More generally, “there’s also the question of what if countries really disagree about the extent to which these technologies should be used,” Keith pointed out. If a global agreement is the goal, it could take years to hammer out an agreement. So it’s better to begin now, Keith said, before the technology reaches a point where it could be deployed unregulated.
Pushing for an agreement
Reaching an international agreement is C2G2’s priority at the moment. Regarding solar geoengineering, in particular, its formal approach, presented yesterday to the U.N. Environment Programme, calls for “international agreements to help prevent the deployment of solar geoengineering unless (i) the risks and potential benefits are sufficiently understood, and (ii) international governance frameworks are agreed.”
The U.N. Environment Assembly, it says, could produce a resolution to this effect by next year.
Keith, for his part, is skeptical of the need for a specific international protocol for geoengineering research. He argues that it’s important not to stifle science in up-and-coming areas, as long as it’s safe and ethical.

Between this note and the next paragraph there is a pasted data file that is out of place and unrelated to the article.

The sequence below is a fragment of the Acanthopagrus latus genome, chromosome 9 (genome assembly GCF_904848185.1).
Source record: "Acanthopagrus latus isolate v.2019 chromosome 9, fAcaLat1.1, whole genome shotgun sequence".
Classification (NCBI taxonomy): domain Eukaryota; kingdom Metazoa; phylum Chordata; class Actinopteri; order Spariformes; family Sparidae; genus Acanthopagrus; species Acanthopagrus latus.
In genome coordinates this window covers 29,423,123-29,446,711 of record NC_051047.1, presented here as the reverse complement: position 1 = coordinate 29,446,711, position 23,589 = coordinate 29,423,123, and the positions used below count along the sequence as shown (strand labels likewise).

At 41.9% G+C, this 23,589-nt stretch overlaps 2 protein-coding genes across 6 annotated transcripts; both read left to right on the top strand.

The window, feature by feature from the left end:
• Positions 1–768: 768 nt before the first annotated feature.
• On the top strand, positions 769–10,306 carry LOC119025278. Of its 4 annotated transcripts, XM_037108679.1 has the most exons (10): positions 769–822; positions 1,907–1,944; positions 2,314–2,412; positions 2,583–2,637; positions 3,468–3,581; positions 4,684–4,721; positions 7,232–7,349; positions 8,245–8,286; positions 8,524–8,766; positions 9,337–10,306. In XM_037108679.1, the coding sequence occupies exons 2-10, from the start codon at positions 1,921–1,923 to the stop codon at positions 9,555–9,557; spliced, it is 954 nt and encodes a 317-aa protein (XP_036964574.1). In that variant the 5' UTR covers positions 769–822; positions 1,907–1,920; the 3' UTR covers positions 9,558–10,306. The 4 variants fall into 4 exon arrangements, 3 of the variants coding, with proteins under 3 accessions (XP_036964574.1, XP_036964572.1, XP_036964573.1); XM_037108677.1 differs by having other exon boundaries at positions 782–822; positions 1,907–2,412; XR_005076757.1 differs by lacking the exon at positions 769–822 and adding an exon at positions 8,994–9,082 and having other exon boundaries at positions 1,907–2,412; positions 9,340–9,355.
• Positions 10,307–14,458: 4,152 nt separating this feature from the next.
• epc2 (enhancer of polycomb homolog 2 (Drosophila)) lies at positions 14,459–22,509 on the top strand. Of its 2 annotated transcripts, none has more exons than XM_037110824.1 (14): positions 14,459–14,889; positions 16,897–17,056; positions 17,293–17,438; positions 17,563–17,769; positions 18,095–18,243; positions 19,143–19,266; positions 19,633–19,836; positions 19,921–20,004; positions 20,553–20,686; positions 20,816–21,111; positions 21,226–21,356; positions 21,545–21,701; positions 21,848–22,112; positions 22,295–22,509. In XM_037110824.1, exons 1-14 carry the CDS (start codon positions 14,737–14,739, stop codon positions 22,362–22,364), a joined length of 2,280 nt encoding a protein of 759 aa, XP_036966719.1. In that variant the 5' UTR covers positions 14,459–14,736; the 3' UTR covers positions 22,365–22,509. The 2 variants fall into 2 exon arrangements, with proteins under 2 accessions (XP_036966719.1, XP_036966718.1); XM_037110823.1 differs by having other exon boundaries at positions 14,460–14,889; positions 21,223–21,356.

“I think it’s really important that research be, as much as possible, more open—that there be a high level of transparency about research funding, about research goals, that it not be militarized,” he said. "I’d love to see more international cooperation, including through climate agencies like the WMO [World Meteorological Organization] that coordinate international research on climate. That, I think, is really useful.”
Reprinted from Climatewire with permission from E&E News. E&E provides daily coverage of essential energy and environmental news at www.eenews.net.